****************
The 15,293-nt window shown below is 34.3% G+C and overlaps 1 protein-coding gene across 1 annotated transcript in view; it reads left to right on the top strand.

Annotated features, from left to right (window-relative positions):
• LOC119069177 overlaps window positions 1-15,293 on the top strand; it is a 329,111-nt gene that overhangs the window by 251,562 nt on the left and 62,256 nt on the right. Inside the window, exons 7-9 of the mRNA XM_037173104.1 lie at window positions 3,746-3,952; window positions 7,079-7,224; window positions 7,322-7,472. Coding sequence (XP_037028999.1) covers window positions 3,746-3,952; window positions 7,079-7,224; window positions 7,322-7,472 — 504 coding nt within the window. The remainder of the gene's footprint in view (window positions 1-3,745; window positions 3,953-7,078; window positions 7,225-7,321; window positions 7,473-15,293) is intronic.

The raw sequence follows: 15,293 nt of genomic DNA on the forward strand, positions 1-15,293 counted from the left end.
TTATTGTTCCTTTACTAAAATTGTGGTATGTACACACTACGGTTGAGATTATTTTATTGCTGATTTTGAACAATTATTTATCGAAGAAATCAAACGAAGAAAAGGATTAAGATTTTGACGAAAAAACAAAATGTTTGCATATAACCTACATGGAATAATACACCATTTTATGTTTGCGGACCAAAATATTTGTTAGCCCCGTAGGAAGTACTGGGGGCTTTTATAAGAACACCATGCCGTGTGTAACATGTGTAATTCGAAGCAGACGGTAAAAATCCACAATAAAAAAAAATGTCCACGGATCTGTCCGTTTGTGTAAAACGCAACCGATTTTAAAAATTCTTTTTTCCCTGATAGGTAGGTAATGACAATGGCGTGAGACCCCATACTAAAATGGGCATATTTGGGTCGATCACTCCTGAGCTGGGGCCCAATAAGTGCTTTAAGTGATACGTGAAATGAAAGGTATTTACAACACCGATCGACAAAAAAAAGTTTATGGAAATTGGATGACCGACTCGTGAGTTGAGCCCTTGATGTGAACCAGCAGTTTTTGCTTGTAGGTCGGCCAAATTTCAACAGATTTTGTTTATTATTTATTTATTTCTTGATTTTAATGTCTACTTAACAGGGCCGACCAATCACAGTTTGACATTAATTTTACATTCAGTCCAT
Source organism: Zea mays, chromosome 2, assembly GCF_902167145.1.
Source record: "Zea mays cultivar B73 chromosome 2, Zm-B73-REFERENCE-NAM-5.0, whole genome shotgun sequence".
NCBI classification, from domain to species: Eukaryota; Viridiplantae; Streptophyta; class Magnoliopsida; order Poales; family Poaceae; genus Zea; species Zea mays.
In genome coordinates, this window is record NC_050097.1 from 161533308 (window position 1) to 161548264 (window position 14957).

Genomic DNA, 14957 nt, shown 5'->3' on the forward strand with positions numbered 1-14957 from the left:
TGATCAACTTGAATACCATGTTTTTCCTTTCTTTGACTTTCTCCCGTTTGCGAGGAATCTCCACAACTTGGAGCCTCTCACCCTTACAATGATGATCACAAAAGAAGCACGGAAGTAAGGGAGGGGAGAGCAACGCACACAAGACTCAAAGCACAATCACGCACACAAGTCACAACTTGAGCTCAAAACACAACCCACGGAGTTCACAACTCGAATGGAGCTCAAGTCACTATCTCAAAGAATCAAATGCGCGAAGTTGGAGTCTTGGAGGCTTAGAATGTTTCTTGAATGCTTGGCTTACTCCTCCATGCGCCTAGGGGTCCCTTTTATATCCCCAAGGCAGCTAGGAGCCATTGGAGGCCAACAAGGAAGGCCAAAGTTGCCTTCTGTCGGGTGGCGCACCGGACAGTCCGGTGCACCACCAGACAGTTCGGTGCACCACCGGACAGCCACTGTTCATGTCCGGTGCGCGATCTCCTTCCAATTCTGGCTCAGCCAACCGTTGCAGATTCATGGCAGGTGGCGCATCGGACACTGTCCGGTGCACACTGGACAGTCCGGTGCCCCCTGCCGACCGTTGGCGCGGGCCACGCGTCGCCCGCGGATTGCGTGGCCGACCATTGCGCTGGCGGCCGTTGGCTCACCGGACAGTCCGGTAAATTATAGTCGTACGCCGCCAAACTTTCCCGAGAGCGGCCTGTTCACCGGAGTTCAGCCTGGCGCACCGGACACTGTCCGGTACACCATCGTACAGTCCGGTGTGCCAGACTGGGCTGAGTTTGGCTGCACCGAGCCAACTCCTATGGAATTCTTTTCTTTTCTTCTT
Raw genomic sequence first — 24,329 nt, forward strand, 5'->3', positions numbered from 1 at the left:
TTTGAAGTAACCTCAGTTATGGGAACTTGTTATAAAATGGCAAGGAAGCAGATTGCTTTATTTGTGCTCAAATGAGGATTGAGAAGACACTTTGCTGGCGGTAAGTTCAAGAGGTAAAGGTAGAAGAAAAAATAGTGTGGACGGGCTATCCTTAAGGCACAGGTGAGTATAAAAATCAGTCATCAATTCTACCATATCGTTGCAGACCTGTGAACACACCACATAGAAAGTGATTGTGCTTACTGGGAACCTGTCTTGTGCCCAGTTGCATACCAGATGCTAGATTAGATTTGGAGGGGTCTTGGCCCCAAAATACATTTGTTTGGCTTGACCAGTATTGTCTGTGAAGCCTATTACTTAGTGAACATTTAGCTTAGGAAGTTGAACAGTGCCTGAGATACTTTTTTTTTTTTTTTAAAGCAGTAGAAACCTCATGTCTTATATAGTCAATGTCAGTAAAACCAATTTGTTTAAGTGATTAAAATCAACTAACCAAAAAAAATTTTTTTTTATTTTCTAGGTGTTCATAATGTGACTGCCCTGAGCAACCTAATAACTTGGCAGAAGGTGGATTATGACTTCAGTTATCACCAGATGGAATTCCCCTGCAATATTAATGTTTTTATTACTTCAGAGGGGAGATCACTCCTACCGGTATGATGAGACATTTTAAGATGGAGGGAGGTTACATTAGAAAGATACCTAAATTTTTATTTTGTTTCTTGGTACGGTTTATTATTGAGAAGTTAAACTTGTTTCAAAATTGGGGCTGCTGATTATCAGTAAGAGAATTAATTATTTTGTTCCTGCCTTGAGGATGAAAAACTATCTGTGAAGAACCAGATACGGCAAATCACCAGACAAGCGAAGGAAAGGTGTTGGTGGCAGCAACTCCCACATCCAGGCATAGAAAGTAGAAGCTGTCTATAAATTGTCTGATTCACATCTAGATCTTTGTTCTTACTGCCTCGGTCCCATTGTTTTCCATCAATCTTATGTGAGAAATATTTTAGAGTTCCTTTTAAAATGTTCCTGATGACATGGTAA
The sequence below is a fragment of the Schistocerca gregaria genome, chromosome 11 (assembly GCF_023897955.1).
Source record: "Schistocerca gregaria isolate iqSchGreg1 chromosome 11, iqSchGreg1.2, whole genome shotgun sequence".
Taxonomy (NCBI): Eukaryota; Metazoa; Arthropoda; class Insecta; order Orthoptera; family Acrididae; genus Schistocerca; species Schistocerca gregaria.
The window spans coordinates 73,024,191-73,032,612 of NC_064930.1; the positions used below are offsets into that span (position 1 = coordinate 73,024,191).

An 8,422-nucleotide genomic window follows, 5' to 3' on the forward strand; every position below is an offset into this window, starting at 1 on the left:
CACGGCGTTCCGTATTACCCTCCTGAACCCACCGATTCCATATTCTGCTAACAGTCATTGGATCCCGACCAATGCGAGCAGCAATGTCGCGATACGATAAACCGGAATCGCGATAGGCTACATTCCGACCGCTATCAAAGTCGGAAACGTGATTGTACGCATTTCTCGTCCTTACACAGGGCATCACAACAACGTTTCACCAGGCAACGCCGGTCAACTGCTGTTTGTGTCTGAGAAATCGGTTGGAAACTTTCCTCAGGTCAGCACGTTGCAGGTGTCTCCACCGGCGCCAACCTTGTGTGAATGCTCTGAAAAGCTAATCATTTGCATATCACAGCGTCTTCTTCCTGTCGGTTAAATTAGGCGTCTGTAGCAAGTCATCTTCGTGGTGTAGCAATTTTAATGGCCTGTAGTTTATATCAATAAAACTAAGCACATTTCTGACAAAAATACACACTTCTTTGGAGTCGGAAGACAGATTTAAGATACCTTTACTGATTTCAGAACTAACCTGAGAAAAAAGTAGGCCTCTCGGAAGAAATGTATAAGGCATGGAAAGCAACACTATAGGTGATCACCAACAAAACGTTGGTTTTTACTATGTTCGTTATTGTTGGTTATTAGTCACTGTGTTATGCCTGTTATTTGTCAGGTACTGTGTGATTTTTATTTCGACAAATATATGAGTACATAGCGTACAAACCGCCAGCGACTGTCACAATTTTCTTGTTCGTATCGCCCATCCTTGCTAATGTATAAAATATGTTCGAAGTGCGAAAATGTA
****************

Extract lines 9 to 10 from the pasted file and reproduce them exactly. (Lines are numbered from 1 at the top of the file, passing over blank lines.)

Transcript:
In genome coordinates, this window is record NC_050097.1 from 161533308 (window position 1) to 161548264 (window position 14957).

Genomic DNA, 14957 nt, shown 5'->3' on the forward strand with positions numbered 1-14957 from the left: